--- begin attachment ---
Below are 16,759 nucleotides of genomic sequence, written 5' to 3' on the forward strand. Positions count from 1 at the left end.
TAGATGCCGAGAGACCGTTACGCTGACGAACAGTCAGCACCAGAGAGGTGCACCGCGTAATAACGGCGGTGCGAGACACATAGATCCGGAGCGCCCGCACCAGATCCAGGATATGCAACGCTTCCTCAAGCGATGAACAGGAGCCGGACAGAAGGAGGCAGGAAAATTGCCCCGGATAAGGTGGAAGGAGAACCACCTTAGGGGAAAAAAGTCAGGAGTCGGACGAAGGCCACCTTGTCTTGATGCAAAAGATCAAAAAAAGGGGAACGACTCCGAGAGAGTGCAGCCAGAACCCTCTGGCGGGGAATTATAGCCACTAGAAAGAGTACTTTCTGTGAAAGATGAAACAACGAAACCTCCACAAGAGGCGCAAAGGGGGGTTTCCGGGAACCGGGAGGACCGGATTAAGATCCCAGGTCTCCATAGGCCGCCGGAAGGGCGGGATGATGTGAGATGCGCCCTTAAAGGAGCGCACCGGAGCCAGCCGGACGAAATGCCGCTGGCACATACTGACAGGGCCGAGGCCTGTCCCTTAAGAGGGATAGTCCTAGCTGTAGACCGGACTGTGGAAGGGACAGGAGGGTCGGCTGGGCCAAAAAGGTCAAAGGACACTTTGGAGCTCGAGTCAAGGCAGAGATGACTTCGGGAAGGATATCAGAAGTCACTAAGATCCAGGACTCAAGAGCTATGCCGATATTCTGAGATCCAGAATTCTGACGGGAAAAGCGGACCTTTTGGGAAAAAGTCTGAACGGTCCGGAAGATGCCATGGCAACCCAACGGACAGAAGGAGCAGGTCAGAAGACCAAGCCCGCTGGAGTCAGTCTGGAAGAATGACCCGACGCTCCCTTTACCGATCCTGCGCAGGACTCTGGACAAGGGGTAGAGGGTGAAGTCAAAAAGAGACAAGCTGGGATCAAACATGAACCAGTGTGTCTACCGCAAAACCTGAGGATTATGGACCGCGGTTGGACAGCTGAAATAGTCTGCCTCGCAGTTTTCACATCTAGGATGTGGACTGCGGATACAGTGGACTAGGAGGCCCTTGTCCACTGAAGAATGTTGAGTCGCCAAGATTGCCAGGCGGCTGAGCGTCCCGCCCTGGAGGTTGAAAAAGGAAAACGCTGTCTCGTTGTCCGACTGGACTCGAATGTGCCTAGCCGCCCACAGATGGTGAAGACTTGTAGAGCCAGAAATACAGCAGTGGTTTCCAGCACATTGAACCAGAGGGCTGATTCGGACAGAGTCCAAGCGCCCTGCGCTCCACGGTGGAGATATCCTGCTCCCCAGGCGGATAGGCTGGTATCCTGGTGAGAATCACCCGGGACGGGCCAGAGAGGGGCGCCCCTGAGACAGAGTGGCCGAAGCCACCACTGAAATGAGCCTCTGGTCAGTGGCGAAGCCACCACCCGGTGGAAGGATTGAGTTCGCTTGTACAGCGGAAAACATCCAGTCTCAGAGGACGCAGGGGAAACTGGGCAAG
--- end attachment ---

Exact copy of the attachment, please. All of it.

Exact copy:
Below are 16,759 nucleotides of genomic sequence, written 5' to 3' on the forward strand. Positions count from 1 at the left end.
TAGATGCCGAGAGACCGTTACGCTGACGAACAGTCAGCACCAGAGAGGTGCACCGCGTAATAACGGCGGTGCGAGACACATAGATCCGGAGCGCCCGCACCAGATCCAGGATATGCAACGCTTCCTCAAGCGATGAACAGGAGCCGGACAGAAGGAGGCAGGAAAATTGCCCCGGATAAGGTGGAAGGAGAACCACCTTAGGGGAAAAAAGTCAGGAGTCGGACGAAGGCCACCTTGTCTTGATGCAAAAGATCAAAAAAAGGGGAACGACTCCGAGAGAGTGCAGCCAGAACCCTCTGGCGGGGAATTATAGCCACTAGAAAGAGTACTTTCTGTGAAAGATGAAACAACGAAACCTCCACAAGAGGCGCAAAGGGGGGTTTCCGGGAACCGGGAGGACCGGATTAAGATCCCAGGTCTCCATAGGCCGCCGGAAGGGCGGGATGATGTGAGATGCGCCCTTAAAGGAGCGCACCGGAGCCAGCCGGACGAAATGCCGCTGGCACATACTGACAGGGCCGAGGCCTGTCCCTTAAGAGGGATAGTCCTAGCTGTAGACCGGACTGTGGAAGGGACAGGAGGGTCGGCTGGGCCAAAAAGGTCAAAGGACACTTTGGAGCTCGAGTCAAGGCAGAGATGACTTCGGGAAGGATATCAGAAGTCACTAAGATCCAGGACTCAAGAGCTATGCCGATATTCTGAGATCCAGAATTCTGACGGGAAAAGCGGACCTTTTGGGAAAAAGTCTGAACGGTCCGGAAGATGCCATGGCAACCCAACGGACAGAAGGAGCAGGTCAGAAGACCAAGCCCGCTGGAGTCAGTCTGGAAGAATGACCCGACGCTCCCTTTACCGATCCTGCGCAGGACTCTGGACAAGGGGTAGAGGGTGAAGTCAAAAAGAGACAAGCTGGGATCAAACATGAACCAGTGTGTCTACCGCAAAACCTGAGGATTATGGACCGCGGTTGGACAGCTGAAATAGTCTGCCTCGCAGTTTTCACATCTAGGATGTGGACTGCGGATACAGTGGACTAGGAGGCCCTTGTCCACTGAAGAATGTTGAGTCGCCAAGATTGCCAGGCGGCTGAGCGTCCCGCCCTGGAGGTTGAAAAAGGAAAACGCTGTCTCGTTGTCCGACTGGACTCGAATGTGCCTAGCCGCCCACAGATGGTGAAGACTTGTAGAGCCAGAAATACAGCAGTGGTTTCCAGCACATTGAACCAGAGGGCTGATTCGGACAGAGTCCAAGCGCCCTGCGCTCCACGGTGGAGATATCCTGCTCCCCAGGCGGATAGGCTGGTATCCTGGTGAGAATCACCCGGGACGGGCCAGAGAGGGGCGCCCCTGAGACAGAGTGGCCGAAGCCACCACTGAAATGAGCCTCTGGTCAGTGGCGAAGCCACCACCCGGTGGAAGGATTGAGTTCGCTTGTACAGCGGAAAACATCCAGTCTCAGAGGACGCAGGGGAAACTGGGCAAG